American Soil by Andrea Boll

After my boyfriend betrayed me, the only thing that made me feel better was to dig in the dirt, which is how I ended up working for Khalil on an urban farm in the lower 9th ward. On my first day, he explained that his dream was to grow enough food for the community and simultaneously make enough money to live. I knew he sold weed to about half of New Orleans because my friend was one of his dealers, which is how he could afford his farm, but he didn’t know I knew and we never talked about it. He had a few acres, and when I started in early September, they were filled with okra, mustard greens, basil, and the last of the cucumbers.

Sometimes we stayed silent hauling dirt and building beds, but other times, he told me about fleeing Kuwait during Desert Storm when he was nine with his parents and four other siblings after his father became collateral damage from a suicide bomber. They ended up in Oakland, and his mom assimilated to America by no longer preparing Masgouf or Mujaddara, but by buying shitty American food like chicken nuggets and chicken pot pies.

When he was 16, his mom died of cancer, and Khalil was convinced that the processed American food with its industrial origins is what poisoned her body. And so actually, his urban farm was his way of avenging her death.

Of course I started to fall for him. How could I not? He too composted his sorrow into soil and vegetables. Not to mention, he was handsome with a body strong from farmwork and healthy eating.

He did not feel the same way. In fact, I watched as he fell for someone else, an artist who contacted him for help on her next project: to create a series of 6’ x 9’ gardens of flowers as a way to raise awareness of solitary confinement at Angola Prison. Each of the squares represented the size of the cells. She had received a massive grant, but lacked the gardening skills, which is how I found myself tilling the land for her art installation while she and Khalil flirted on the edge of the lot. For lunch, she brought us organic, free range chicken tamales that she assured Khalil she had not prepared because she was on her cycle and knew that may be “haram” since Khalil was Muslim. He said it was not and seemed flattered even though he told me he hadn’t been a practicing Muslim in years. Later, back at the farm, he told me that her mother had also died when she was 16, but of suicide. He sounded wistful and sad.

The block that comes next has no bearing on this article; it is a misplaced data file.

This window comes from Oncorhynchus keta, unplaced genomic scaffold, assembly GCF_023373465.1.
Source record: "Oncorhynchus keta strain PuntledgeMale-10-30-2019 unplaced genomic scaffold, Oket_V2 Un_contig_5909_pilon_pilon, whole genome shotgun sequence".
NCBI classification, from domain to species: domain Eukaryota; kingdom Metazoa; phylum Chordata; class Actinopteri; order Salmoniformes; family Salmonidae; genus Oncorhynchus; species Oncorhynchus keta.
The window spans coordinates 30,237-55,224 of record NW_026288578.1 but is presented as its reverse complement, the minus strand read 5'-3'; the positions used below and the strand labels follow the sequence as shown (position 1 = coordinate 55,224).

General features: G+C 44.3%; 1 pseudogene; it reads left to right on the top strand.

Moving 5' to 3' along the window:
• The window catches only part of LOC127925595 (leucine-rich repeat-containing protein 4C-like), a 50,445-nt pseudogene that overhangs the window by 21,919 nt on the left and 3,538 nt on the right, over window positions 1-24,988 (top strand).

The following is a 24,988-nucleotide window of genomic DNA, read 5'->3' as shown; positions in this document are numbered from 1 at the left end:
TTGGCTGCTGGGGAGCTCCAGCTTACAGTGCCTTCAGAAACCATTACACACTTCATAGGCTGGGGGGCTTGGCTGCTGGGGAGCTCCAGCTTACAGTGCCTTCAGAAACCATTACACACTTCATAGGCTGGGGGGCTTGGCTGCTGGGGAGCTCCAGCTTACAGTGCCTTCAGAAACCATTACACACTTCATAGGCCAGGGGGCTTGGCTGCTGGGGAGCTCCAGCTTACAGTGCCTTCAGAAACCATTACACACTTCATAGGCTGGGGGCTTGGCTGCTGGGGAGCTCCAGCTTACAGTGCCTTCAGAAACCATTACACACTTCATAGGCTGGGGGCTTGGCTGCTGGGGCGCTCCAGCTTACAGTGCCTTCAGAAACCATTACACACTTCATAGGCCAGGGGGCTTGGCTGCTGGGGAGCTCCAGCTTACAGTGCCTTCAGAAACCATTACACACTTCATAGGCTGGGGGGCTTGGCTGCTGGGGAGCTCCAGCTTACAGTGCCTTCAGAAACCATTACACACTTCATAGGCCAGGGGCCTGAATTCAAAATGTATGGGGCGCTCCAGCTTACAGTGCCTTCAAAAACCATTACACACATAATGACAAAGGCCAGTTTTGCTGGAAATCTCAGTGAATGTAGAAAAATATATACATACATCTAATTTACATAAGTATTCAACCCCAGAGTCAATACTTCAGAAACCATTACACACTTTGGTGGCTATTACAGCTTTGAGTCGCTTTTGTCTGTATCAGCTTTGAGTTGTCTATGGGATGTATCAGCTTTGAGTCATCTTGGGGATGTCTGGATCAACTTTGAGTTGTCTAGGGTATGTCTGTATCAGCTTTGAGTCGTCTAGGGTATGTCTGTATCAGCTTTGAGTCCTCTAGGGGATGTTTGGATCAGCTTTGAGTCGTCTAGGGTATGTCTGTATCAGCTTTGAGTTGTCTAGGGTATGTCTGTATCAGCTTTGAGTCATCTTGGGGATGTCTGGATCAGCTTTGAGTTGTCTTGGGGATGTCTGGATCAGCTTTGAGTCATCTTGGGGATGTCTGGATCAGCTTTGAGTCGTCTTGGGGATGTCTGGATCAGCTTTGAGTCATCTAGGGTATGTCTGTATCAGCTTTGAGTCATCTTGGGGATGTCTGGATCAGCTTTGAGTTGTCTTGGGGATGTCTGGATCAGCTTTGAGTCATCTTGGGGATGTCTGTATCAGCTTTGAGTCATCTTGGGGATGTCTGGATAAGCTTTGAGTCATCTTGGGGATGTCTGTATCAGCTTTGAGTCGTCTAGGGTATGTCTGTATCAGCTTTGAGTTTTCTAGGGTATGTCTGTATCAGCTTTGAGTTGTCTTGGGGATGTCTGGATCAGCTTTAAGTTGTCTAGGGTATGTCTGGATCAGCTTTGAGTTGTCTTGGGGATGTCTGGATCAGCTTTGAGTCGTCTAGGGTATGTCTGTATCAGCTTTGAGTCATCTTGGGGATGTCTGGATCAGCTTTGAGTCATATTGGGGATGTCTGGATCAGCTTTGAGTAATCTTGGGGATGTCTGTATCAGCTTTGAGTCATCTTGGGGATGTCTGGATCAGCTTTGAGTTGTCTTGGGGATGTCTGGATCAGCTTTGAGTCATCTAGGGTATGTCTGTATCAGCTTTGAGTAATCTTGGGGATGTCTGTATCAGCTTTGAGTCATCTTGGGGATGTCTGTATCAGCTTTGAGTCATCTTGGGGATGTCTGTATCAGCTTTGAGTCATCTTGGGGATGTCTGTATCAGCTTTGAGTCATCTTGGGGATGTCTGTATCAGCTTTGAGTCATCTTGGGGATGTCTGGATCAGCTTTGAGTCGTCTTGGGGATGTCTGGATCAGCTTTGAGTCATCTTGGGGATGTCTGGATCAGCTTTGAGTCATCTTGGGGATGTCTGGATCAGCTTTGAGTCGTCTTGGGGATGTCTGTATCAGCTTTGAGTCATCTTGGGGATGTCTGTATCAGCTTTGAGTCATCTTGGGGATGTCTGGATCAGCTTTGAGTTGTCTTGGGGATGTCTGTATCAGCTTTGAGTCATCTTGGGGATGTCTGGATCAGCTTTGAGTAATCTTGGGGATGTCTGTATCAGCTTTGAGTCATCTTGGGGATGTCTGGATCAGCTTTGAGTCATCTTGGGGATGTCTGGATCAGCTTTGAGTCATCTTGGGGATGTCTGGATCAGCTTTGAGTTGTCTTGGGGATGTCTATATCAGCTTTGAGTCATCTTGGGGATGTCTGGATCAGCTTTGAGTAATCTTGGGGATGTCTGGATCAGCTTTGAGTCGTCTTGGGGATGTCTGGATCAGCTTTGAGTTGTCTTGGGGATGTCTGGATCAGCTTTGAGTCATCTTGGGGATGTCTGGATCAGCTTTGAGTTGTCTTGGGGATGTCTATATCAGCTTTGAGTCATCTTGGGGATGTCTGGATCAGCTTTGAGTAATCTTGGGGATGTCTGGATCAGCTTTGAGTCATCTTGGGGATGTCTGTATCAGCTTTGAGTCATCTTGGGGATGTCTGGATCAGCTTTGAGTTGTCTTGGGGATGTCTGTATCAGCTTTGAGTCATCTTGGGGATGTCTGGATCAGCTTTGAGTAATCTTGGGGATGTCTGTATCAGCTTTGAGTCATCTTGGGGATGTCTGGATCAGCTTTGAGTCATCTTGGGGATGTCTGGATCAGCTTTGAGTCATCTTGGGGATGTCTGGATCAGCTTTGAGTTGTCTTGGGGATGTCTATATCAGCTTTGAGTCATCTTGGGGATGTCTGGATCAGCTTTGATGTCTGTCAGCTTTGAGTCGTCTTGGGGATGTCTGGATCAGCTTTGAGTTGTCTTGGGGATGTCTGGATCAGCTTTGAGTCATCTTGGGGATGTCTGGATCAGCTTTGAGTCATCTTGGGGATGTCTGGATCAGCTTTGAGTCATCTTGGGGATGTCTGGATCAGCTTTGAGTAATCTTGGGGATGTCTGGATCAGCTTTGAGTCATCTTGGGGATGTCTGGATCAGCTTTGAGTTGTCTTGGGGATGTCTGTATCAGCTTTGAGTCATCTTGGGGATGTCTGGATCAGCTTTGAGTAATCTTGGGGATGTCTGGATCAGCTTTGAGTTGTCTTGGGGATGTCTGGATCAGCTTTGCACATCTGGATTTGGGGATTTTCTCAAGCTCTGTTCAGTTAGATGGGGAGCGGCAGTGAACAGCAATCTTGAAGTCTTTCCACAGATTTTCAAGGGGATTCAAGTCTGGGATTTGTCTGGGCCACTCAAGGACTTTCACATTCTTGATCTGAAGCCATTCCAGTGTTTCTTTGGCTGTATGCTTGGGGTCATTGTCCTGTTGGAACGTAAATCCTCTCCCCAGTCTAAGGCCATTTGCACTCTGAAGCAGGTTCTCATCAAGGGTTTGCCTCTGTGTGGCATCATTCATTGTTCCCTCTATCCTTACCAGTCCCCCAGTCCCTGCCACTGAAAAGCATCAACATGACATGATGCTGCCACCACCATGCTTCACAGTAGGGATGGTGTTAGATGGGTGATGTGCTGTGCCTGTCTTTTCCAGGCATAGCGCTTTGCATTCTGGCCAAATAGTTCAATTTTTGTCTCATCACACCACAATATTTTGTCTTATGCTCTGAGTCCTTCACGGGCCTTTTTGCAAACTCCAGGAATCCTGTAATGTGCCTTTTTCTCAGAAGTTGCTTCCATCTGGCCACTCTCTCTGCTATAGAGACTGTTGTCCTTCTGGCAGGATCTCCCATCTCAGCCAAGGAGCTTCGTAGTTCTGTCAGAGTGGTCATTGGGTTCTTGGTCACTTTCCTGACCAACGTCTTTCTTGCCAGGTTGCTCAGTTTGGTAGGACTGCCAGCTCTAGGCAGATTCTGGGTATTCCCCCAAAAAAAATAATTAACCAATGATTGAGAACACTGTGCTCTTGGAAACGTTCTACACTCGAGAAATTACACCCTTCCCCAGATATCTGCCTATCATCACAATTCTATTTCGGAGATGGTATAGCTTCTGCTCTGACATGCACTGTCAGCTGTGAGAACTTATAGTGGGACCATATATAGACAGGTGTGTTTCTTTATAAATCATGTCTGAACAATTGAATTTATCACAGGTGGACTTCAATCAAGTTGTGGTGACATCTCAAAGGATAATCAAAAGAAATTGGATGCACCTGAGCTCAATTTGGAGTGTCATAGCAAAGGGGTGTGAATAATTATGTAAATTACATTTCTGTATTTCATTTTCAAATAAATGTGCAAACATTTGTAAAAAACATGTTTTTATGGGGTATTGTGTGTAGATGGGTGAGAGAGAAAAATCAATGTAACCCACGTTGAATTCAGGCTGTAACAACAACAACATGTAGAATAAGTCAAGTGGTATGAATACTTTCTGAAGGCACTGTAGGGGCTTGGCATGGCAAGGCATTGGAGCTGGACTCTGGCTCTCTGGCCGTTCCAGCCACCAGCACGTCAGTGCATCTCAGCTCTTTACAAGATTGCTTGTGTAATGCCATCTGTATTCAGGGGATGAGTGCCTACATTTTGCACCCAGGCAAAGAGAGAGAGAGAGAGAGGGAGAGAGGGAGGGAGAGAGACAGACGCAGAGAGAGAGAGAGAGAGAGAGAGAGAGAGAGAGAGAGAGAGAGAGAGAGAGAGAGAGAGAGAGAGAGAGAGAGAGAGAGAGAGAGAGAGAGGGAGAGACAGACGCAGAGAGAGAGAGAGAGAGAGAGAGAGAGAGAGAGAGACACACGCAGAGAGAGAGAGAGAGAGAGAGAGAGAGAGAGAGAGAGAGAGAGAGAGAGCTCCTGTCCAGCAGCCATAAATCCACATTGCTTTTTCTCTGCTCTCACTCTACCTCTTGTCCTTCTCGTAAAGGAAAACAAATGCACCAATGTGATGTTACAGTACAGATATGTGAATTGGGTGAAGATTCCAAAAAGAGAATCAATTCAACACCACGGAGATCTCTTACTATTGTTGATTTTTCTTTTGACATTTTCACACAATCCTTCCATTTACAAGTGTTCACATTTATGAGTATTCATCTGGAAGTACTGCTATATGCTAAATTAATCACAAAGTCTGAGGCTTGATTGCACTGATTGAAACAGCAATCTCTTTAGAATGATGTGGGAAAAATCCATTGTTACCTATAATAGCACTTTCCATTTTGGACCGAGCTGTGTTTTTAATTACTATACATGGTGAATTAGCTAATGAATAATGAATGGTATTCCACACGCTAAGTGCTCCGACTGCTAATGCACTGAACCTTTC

It took me a week to till the entire lot, which spanned almost two acres. By the time I finished, I could see they were in love. Of course I was disappointed, but their love seemed inevitable. Not only did they look alike with curly brown hair, blue eyes, and golden olive bodies, but they had matching sorrow I could never understand.

Later, my dealer friend confided in me that it was the artist who convinced Khalil to give up his weed empire, so scared she was to lose him to prison. I imagine this choice left him with significantly less cash to invest in his urban farm, but all he told me was that he couldn’t afford to pay me anymore. After a while, I stopped seeing him at the farmer’s markets and later I heard he had given up the farm completely. I also heard the artist’s solitary gardens were a huge success, but I never went to see them.

But that’s not what this story is about. It is about a bomb that someone made and buried in the artist’s back yard. Khalil and the artist were married by then and living in an old house in the 7th ward. It had been years since I had seen him.

When I read about his death in the paper, the artist/wife explained how Khalil was mowing when she heard a terrifying boom. She ran out to investigate and Khalil lay on the grass, bleeding and unconscious from pieces of the exploded lawnmower deep in his chest. Nobody knew why the bomb was there, who made it, or even how long it had been there, only that it lay waiting, a mine in American soil.

ANDREA BOLL — Andrea is a writer and educator who lives in New Orleans.  You may find other stories of hers featured in Eye Rhyme, Rio Grande Review, Gravel Magazine, New Orleans Review, and most recently in the anthologies Please Forward: How Blogging Reconnected New Orleans and Monday Nights: Stories from the Creative Writing Workshop at the University of New Orleans.

Art by DAEGAN LUNSFORD — Daegan is a multidisciplinary artist living in Canada. He currently works in gouache and egg tempera, as well as many other unconventional mediums. His artwork focuses on delight, nostalgia and Americana.